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In this module you will begin working on Phase 2 of your course project. Continue using the same
data set and variables and perform the following analysis:
Discuss the importance of constructing confidence intervals for the population mean.
What are confidence intervals?
What is a point estimate?
What is the best point estimate for the population mean? Explain.
Why do we need confidence intervals?
Based on your selected topic, evaluate the following:
Find the best point estimate of the population mean.
Construct a 95% confidence interval for the population mean. Assume that your data is normally
distributed and σ, the population standard deviation, is unknown.
Please show your work for the construction of this confidence interval and be sure to use the Equation
Write a statement that correctly interprets the confidence interval in context of your selected topic.
Based on your selected topic, evaluate the following:
Find the best point estimate of the population mean.
Construct a 99% confidence interval for the population mean. Assume that your data is normally
distributed and σ, the population standard deviation, is unknown.
Please show your work for the construction of this confidence interval and be sure to use the Equation
Write a statement that correctly interprets the confidence interval in context of your selected topic.
Compare and contrast your findings for the 95% and 99% confidence interval.
Did you notice any changes in your interval estimate? Explain.
What conclusion(s) can be drawn about your interval estimates when the confidence level is increased?
Explain.
This assignment should be formatted using APA guidelines and a minimum of 2 pages in length.
1/3/2020
STA3215 Section 01 Inferential Statistics and Analytics – …
Name
Statistics Rubric
Description
Rubric Detail
Levels of Achievement
Criteria
Insu cient
Emerging
Competency
Pro ciency
Mastery
Correctness
0.00 %
50.00 %
75.00 %
85.00 %
100.00 %
Less than
half of parts
of all
problems are
solved
correctly.
At least half
of the parts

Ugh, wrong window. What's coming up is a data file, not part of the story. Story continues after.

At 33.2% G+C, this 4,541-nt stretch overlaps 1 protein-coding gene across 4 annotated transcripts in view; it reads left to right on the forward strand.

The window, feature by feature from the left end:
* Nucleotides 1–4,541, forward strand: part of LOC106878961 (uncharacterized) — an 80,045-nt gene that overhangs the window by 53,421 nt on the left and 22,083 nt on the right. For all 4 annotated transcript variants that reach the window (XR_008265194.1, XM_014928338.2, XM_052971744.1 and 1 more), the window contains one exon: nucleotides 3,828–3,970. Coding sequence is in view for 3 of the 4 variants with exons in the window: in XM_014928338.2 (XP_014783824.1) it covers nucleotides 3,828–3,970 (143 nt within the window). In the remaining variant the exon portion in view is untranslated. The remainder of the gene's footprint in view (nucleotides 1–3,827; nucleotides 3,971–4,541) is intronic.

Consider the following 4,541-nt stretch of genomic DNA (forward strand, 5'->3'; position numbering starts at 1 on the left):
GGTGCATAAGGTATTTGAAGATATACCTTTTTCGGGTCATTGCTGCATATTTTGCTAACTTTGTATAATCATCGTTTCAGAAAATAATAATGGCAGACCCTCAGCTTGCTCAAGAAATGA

of all
problems are
solved
correctly.
The majority
of parts of all
problems are
solved
correctly.
Almost all
parts of all
problems are
solved
correctly.
All parts of
all problems
are solved
correctly.
0.00 %
50.00 %
75.00 %
85.00 %
100.00 %
Less than
half of the
calculations
are clearly
shown in
Excel and
have the
proper
formulas
applied.
At least half
of the
calculations
are clearly
shown in
Excel and
have the
proper
formulas
applied.
The majority
of the
calculations
are clearly
shown in
Excel and
have the
proper
formulas
applied.
Almost all
calculations
are clearly
shown in
Excel and
have the
proper
formulas
applied.
All
calculations
are clearly
shown in
Excel and
have the
proper
formulas
applied.
0.00 %
50.00 %
75.00 %
85.00 %
100.00 %
Less than
half of the
explanations,
including
describing all
formulas, are
complete
and correct.
At least half
of the
explanations,
including
describing all
formulas, are
complete
and correct.
The majority
of the
explanations,
including
describing all
formulas are
complete
and correct.
Almost all
explanations,
including
describing all
formulas, are
complete
and correct.
All
explanations,
including
describing all
formulas, are
complete
and correct.
Weight
25.00%
Work Shown
Weight
25.00%
Explanations
Weight
25.00%
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1/2
1/3/2020
STA3215 Section 01 Inferential Statistics and Analytics – …
Levels of Achievement
Criteria
Insu cient
Emerging
Competency
Pro ciency
Mastery
Formatting
0.00 %
50.00 %
75.00 %
85.00 %
100.00 %
Less than
half of the
equations,
expressions,
and variables
are properly
formatted
using the
equation
editor tool in
Microsoft
Word.
At least half
of the
equations,
expressions,
and variables
are properly
formatted
using the
equation
editor tool in
Microsoft
Word.
The majority
of equations,
expressions,
and variables
are properly
formatted
using the
equation
editor tool in
Microsoft
Word.
Almost all
equations,
expressions,
and variables
are properly
formatted
using the
equation
editor tool in
Microsoft
Word.
All
equations,
expressions,
and variables
are properly
formatted
using the
equation
editor tool in
Microsoft
Word.